It was 1989 and I was bringing a date to see Batman. It was opening night and the buzz about the movie, as you may recall, was incredible. As we went into the movie theater, I joked to my date that when leaving it, we should say “Wow, I can’t believe Batman killed the Joker like that” in front of the lines of people waiting to get in. I didn’t think for a moment that it would actually happen because I was thinking in terms of the comic books: Joker and Batman were always enemies and would always fight. Joker does something crazy, Batman beats up his goons and sends the clown back to Arkham Asylum. I was thinking comics, but I wasn’t thinking movies.
It seems that in the movies, the bad guys always get it in the end. Somehow, someway, the hero triumphs over every obstacle in his path and the villain gets his comeuppance. Emperor Palpatine gets thrown down the bottomless shaft of the Death Star, Auric Goldfinger gets sucked out of the window of his plane, and Jaws (the shark, not the assassin) gets blown up after he bites off a little more than he can chew.
OK, maybe Jaws isn’t the best example, but have you wondered if the villains really have to die? I guess that I can understand it in a thematic sense, the villain did something evil, really evil, and so the hero has to stop him. If the villain dies, then you don’t have to see some sort of anticlimactic jail sentencing. Nobody wants to see a summer blockbuster full of action and explosions end with the antagonist being thrown in prison (Except Superman the Movie, I guess).
It’s a little easier to see the villains die in science fiction and fantasy stories because they usually have big, grandiose schemes for conquering the land/planet/galaxy. They’re larger than life and typically kill whoever is in their way and so it becomes a little easier to justify their deaths.
There are some where it doesn’t always makes sense though, I think, and you’ll have to bear with me as I step outside the genre a little bit for these.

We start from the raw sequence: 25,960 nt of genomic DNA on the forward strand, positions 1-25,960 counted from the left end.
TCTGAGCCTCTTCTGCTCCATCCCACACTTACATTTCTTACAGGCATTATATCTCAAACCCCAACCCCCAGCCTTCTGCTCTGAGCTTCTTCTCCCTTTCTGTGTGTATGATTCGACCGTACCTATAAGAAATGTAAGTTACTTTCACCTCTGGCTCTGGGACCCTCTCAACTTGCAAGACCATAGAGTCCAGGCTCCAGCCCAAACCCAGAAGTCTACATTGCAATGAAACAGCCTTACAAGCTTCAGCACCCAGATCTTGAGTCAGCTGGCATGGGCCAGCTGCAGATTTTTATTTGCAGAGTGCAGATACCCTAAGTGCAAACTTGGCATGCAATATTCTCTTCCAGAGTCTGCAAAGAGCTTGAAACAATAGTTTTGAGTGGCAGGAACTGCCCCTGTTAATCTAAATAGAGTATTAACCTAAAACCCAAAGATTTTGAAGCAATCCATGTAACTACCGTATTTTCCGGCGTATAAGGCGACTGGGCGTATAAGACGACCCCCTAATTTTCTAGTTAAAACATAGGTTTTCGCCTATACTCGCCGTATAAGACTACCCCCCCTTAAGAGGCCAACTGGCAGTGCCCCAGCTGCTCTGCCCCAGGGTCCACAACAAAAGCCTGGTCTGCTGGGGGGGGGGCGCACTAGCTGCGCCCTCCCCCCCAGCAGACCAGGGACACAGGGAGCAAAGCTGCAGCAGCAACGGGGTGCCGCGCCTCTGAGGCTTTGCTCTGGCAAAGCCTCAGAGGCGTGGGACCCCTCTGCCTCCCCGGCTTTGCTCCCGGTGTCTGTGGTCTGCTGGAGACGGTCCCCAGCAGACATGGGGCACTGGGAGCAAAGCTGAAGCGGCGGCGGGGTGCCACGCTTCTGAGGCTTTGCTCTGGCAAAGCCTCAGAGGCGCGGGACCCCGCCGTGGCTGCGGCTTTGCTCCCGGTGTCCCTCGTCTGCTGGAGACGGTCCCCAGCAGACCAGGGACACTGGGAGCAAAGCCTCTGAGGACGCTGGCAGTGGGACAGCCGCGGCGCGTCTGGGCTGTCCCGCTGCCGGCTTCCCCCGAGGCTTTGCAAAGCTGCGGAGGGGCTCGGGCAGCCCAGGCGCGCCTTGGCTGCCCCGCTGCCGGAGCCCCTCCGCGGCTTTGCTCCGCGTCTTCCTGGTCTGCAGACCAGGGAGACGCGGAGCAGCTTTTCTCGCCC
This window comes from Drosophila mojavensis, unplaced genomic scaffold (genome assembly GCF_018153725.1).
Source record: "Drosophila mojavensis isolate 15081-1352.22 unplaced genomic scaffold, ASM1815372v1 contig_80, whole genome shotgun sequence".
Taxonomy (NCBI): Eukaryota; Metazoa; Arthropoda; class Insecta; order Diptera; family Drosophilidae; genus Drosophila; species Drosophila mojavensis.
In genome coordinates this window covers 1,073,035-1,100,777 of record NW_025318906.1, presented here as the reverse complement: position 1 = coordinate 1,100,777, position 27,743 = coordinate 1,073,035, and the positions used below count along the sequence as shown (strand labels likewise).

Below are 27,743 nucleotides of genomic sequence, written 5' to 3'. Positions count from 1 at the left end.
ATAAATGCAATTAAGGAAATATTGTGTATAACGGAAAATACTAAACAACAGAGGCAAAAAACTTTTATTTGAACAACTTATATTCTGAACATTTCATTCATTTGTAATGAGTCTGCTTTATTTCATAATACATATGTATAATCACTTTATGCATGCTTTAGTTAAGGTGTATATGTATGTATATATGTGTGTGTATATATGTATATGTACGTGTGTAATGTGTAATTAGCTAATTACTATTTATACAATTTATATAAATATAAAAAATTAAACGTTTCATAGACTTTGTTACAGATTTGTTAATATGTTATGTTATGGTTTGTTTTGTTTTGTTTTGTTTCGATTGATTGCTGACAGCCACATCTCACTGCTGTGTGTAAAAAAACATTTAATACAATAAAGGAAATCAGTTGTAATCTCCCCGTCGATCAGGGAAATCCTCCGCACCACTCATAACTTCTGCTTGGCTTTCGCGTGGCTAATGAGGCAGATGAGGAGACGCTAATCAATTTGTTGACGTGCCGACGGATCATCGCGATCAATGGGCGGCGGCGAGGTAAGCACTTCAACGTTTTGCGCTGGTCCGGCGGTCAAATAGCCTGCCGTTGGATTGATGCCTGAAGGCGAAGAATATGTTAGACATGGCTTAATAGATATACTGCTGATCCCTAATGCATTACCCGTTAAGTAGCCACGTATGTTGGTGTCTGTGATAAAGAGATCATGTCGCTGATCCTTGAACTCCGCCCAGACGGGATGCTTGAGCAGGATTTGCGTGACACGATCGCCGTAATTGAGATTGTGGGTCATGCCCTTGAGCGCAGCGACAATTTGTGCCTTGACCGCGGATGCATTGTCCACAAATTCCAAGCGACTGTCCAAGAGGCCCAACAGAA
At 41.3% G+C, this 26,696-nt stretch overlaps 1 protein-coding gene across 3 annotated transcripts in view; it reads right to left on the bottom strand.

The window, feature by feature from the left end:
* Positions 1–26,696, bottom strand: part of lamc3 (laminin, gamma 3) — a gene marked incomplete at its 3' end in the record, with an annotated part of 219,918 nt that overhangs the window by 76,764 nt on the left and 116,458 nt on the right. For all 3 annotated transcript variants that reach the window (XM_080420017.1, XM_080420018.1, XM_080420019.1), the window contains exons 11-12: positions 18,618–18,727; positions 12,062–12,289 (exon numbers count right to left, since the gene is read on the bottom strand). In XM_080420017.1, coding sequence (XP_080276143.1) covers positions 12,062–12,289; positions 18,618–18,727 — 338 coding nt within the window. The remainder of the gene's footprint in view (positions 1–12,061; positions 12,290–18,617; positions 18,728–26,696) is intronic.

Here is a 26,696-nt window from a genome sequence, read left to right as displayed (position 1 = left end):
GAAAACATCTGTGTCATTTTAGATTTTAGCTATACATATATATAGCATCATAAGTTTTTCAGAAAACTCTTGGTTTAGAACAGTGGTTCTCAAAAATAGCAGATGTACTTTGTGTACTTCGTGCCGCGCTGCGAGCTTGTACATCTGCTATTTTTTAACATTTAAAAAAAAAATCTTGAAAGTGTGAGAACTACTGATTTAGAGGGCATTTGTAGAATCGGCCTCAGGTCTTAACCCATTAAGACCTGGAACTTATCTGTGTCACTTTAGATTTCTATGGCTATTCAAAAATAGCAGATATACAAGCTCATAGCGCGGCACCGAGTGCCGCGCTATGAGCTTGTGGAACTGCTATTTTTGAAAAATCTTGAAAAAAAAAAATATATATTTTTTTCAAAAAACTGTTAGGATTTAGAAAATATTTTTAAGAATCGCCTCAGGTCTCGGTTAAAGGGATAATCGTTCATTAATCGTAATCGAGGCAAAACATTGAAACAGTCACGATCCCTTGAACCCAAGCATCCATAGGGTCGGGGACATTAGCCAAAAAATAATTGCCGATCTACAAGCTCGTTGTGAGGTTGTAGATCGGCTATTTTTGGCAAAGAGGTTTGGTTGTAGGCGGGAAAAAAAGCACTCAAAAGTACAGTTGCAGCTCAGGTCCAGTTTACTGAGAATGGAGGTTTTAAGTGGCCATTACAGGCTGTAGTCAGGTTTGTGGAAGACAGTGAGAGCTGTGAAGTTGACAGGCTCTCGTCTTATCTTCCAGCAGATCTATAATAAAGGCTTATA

Breakdown was a pretty taut thriller featuring Kurt Russell chasing JT Walsh across the interstate trying to find his kidnapped wife. I thought that for the most part, Breakdown was a pretty good film and the filmmakers even made the effort to make JT Walsh’s character Red Barr a little more fleshed out. They gave him a wife and a kid and even though, to my recollection, they never adequately explained why he kidnapped the wife he still made a good villain. In the end though, he falls off a cliff and his semi truck crashes on top of him. He died and his death was all the more goofy because of the way it happened. Kurt Russell didn’t kill him as much as he just kind of let the guy fall. We didn’t get to see a scene where he goes and breaks the bad news to Red’s wife either. “Sorry ma’am, your husband kidnapped my wife so I let a truck fall on top of him.”
Ransom was also a decent thriller, I thought. But again, at the end the main bad guy has to die. Gary Sinise plays a crooked cop who engineered the kidnapping of millionaire Mel Gibson’s son. Up until that last scene the movie works, you feel for Gibson and Rene Russo’s characters as they try to get their kid back. Sinise is a good actor with good intensity to even if you don’t necessarily want to see his character as the bad guy, you can buy that he is. At the end, he and Gibson duke it out, Gibson gets the upper hand on Sinise, the police come in and start to haul him away, and he has to make a grab for one of their holstered pistols. No way was he going to walk out of that scenario and it totally felt tacked on to an otherwise decent movie.
Air Force One. Die Hard on a plane with the president? Another movie that was pretty good with Harrison Ford’s President Marshall fighting back against terrorists who’ve taken control of Air Force One. There’s a dramatic rescue scene that the end where everyone left on the jet use a slide for life across open sky to a C-130 flying next to it. Of course, that’s right when that one last secret service agent decides to reveal that he’s the one who sold out to the terrorists. It seemed like the only reason that happened was so they could have the shot of a guy screaming out the open door of a plane as it crashed and burned. I think a better scene may have been to get everyone on the ground and then have the president turn to the agent and say “You’ve sold me out, you’ve sold you’re country out.” Something dramatic that you know Ford has the acting chops to pull of something like that.
Yeah, I know these aren’t science fiction or fantasy movies, but these three in particular bugged me with the deaths of their antagonists. There has to be another way to beat a bad guy, right? What do you think?